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help wrinting universal bash script to install


Hello all-

It has become painfully clear to me that while I am able to convert my fellow social scientists and friends to linux, a disconnect exists.

i once made a remastered version of my ubuntu with all sorts of social psych goodies (Referencer, pybibliographer, bibus, pspp, R, Rkward, etc) all in a distro and distributed it to a few who were interested.

However, I use more than 1 distro.

I also love arch/gentoo, etc.

What I'd love to learn is how to write a script that can be executed on any (or at least a debian, arch,and gentoo based) distro and install programs.

All of the programs I'd like to install come from the ubuntu science lists in the sections of statistics, bibliography, and word processing.



  • bataspur
    bataspur Posts: 2
    I hardly suppose such a script exists till now. However, the idea is exciting - so I shall not be surprised if I am proved wrong and someone has already done this.
  • shiki
    shiki Posts: 2
    Since every distro is somewhat different, you could only use a bash script (that supposedly runs on any distro), which determines the current distro name, version, and so on. Such things like "it runs on everything" is almost non-existent on linux, so you better not hope too much.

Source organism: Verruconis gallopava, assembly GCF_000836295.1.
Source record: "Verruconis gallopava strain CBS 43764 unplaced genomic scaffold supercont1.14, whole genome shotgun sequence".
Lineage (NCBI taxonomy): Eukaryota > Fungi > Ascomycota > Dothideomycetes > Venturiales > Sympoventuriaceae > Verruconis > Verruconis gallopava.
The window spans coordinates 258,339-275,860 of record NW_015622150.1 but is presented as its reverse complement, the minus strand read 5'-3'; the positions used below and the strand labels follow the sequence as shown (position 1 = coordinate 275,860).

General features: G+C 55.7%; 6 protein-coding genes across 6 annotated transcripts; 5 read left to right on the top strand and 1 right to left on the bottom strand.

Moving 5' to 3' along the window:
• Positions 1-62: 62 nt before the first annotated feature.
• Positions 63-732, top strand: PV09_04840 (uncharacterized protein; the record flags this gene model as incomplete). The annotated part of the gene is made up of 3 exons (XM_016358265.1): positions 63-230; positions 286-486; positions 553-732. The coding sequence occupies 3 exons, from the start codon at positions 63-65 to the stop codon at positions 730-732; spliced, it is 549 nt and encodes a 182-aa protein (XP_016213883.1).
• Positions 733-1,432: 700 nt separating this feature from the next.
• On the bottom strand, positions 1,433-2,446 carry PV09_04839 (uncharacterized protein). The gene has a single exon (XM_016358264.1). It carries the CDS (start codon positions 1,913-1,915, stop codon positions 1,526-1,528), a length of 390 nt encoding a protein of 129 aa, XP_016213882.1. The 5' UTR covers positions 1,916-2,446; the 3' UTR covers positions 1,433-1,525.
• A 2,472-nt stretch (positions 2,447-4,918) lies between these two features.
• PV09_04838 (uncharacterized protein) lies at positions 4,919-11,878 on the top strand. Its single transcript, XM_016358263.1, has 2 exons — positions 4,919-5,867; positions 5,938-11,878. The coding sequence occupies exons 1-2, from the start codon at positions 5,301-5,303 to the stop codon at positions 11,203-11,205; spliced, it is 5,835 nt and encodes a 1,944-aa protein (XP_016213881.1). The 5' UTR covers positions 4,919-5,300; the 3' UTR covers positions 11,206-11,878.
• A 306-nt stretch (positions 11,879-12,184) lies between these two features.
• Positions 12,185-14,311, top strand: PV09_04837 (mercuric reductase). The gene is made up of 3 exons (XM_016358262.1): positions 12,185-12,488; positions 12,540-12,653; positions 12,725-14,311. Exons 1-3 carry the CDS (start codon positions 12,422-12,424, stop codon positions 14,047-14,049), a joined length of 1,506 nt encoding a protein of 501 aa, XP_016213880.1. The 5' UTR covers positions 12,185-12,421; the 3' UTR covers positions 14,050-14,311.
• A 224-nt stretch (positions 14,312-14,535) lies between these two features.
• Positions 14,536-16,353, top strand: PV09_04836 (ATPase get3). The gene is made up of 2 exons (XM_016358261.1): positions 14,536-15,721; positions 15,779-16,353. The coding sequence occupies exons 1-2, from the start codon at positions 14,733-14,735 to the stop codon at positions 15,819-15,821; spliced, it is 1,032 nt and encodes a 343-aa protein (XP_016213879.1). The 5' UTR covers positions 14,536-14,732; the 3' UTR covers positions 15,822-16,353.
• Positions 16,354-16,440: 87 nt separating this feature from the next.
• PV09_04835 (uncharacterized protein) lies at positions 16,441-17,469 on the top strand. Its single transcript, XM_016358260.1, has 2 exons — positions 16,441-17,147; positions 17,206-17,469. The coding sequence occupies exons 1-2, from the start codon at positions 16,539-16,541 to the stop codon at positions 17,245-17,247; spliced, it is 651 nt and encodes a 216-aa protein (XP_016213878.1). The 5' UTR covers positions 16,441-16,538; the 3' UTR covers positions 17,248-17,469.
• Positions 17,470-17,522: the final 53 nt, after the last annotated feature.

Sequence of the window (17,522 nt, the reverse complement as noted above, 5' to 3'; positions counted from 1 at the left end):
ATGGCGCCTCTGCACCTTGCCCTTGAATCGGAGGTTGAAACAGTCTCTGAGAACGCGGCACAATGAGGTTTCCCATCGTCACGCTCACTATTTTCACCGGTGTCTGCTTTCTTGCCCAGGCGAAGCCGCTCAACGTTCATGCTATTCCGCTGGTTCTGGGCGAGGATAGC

Its possible to write an application what runs on everything IF that install got the necessary libs. Like you write your app in python, everyone can run it IF they got the right version of python... Not easy.. :)

    Install.. the universal method is the "./configure .... && make && make install" as you may know it, that *should* work everywhere. But you meant in packages , so yeah.. that is the first part of my post.

    (There are many utilities for every distro to modify the default iso, and so on, so you can make your own flavor, thats not the problem.)
    So in a nutshell:
    (The script shall be written in bash, should detect the distro name, version, and be aware of those stuff, and then install the application in the correct way)

    (Of course, all of this are my personal opinion, others should correct me, etc... anyway, good luck.)
  • miesnerd
    miesnerd Posts: 3
    Well here's my question:
    how do .bin binary install files that you see with proprietary software get around this?
    To my knowledge, in the past when I've used a .bin, its not been distro specific, and its been a breeze to get it to work.

    Nevertheless, I feel that I could (and would) do a lot of people in my area (and my new linux converts NOT in the social sciences) if I could provide something like this.

    Any guidance would be appreciated.
    Obviously, it should first and foremost work on ubuntu, since that's what most people use anyways.
  • miesnerd
    miesnerd Posts: 3
    Also, as it is pertinent to our conversation, I feel I should point out this project:


    Perhaps my social science/statistics experiment should be their guinea pig, as well.


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